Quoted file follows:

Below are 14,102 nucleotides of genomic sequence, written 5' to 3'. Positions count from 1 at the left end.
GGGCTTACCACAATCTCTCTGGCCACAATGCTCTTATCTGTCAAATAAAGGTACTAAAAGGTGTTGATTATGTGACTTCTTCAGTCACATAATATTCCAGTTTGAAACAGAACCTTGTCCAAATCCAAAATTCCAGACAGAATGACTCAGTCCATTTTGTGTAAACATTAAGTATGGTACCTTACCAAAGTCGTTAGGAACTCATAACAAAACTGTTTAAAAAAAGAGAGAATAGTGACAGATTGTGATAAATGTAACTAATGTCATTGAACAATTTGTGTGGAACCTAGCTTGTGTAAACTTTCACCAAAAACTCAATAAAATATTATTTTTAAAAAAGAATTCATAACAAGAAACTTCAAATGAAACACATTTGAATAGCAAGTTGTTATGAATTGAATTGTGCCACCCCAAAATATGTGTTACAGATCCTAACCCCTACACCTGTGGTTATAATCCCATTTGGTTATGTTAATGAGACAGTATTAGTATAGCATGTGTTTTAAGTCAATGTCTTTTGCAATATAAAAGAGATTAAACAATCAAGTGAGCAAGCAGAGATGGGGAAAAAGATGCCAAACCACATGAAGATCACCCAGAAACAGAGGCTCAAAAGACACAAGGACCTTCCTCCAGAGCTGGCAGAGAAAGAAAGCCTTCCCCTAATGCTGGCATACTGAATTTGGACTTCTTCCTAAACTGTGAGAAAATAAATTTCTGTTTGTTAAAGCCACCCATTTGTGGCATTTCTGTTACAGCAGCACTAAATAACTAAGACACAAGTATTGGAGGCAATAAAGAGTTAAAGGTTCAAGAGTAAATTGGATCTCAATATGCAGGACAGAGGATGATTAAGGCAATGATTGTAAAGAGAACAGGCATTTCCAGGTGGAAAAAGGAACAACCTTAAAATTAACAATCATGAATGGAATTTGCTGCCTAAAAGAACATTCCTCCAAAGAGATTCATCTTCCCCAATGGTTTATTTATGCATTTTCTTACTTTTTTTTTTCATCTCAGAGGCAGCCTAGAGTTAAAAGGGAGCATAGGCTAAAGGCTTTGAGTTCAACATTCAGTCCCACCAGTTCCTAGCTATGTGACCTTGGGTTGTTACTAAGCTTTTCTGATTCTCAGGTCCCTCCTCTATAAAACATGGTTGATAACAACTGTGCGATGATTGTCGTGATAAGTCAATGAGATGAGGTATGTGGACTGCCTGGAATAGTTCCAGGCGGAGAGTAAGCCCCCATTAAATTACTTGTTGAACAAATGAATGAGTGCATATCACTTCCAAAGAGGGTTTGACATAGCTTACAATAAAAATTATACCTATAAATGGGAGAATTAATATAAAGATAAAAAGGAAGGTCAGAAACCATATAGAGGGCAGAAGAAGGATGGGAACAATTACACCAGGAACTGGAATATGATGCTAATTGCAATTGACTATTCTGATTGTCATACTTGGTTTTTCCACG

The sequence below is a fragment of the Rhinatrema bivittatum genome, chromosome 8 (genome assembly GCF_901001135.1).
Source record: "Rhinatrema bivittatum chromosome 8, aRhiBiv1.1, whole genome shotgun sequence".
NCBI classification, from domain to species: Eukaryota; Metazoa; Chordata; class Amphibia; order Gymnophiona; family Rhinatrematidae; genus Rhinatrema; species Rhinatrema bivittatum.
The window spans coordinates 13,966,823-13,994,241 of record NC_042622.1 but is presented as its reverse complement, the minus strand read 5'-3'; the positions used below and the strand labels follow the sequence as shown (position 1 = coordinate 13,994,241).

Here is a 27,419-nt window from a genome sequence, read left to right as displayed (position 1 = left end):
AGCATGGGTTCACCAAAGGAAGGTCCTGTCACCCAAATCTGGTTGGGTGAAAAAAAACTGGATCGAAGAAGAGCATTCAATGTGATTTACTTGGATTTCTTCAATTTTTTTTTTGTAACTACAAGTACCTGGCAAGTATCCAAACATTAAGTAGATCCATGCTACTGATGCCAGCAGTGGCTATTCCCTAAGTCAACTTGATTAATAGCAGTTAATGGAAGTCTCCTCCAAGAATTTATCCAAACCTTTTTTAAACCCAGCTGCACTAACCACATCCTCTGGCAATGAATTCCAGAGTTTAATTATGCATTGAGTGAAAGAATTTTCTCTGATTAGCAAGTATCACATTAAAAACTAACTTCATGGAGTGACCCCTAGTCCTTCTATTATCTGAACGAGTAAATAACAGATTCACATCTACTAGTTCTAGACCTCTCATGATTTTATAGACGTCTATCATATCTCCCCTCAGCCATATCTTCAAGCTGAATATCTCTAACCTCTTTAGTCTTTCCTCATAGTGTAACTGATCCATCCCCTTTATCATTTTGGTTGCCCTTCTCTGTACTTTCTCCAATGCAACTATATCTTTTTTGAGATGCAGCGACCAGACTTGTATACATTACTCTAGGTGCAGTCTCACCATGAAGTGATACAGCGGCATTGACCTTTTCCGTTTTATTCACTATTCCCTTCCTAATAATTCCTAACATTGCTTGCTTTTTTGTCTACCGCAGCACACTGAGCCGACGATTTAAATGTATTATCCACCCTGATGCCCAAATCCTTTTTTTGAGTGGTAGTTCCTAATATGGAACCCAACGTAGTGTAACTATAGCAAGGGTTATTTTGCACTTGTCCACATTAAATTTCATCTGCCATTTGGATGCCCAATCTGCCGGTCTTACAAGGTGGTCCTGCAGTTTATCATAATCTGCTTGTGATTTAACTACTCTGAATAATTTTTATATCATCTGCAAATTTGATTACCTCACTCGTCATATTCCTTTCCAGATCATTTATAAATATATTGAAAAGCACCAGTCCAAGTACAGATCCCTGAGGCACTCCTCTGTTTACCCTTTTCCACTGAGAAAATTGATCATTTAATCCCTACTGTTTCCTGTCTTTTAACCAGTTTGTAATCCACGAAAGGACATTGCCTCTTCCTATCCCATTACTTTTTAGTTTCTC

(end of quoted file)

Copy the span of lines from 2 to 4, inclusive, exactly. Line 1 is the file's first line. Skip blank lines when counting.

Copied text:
GGGCTTACCACAATCTCTCTGGCCACAATGCTCTTATCTGTCAAATAAAGGTACTAAAAGGTGTTGATTATGTGACTTCTTCAGTCACATAATATTCCAGTTTGAAACAGAACCTTGTCCAAATCCAAAATTCCAGACAGAATGACTCAGTCCATTTTGTGTAAACATTAAGTATGGTACCTTACCAAAGTCGTTAGGAACTCATAACAAAACTGTTTAAAAAAAGAGAGAATAGTGACAGATTGTGATAAATGTAACTAATGTCATTGAACAATTTGTGTGGAACCTAGCTTGTGTAAACTTTCACCAAAAACTCAATAAAATATTATTTTTAAAAAAGAATTCATAACAAGAAACTTCAAATGAAACACATTTGAATAGCAAGTTGTTATGAATTGAATTGTGCCACCCCAAAATATGTGTTACAGATCCTAACCCCTACACCTGTGGTTATAATCCCATTTGGTTATGTTAATGAGACAGTATTAGTATAGCATGTGTTTTAAGTCAATGTCTTTTGCAATATAAAAGAGATTAAACAATCAAGTGAGCAAGCAGAGATGGGGAAAAAGATGCCAAACCACATGAAGATCACCCAGAAACAGAGGCTCAAAAGACACAAGGACCTTCCTCCAGAGCTGGCAGAGAAAGAAAGCCTTCCCCTAATGCTGGCATACTGAATTTGGACTTCTTCCTAAACTGTGAGAAAATAAATTTCTGTTTGTTAAAGCCACCCATTTGTGGCATTTCTGTTACAGCAGCACTAAATAACTAAGACACAAGTATTGGAGGCAATAAAGAGTTAAAGGTTCAAGAGTAAATTGGATCTCAATATGCAGGACAGAGGATGATTAAGGCAATGATTGTAAAGAGAACAGGCATTTCCAGGTGGAAAAAGGAACAACCTTAAAATTAACAATCATGAATGGAATTTGCTGCCTAAAAGAACATTCCTCCAAAGAGATTCATCTTCCCCAATGGTTTATTTATGCATTTTCTTACTTTTTTTTTTCATCTCAGAGGCAGCCTAGAGTTAAAAGGGAGCATAGGCTAAAGGCTTTGAGTTCAACATTCAGTCCCACCAGTTCCTAGCTATGTGACCTTGGGTTGTTACTAAGCTTTTCTGATTCTCAGGTCCCTCCTCTATAAAACATGGTTGATAACAACTGTGCGATGATTGTCGTGATAAGTCAATGAGATGAGGTATGTGGACTGCCTGGAATAGTTCCAGGCGGAGAGTAAGCCCCCATTAAATTACTTGTTGAACAAATGAATGAGTGCATATCACTTCCAAAGAGGGTTTGACATAGCTTACAATAAAAATTATACCTATAAATGGGAGAATTAATATAAAGATAAAAAGGAAGGTCAGAAACCATATAGAGGGCAGAAGAAGGATGGGAACAATTACACCAGGAACTGGAATATGATGCTAATTGCAATTGACTATTCTGATTGTCATACTTGGTTTTTCCACG

The sequence below is a fragment of the Rhinatrema bivittatum genome, chromosome 8 (genome assembly GCF_901001135.1).
Source record: "Rhinatrema bivittatum chromosome 8, aRhiBiv1.1, whole genome shotgun sequence".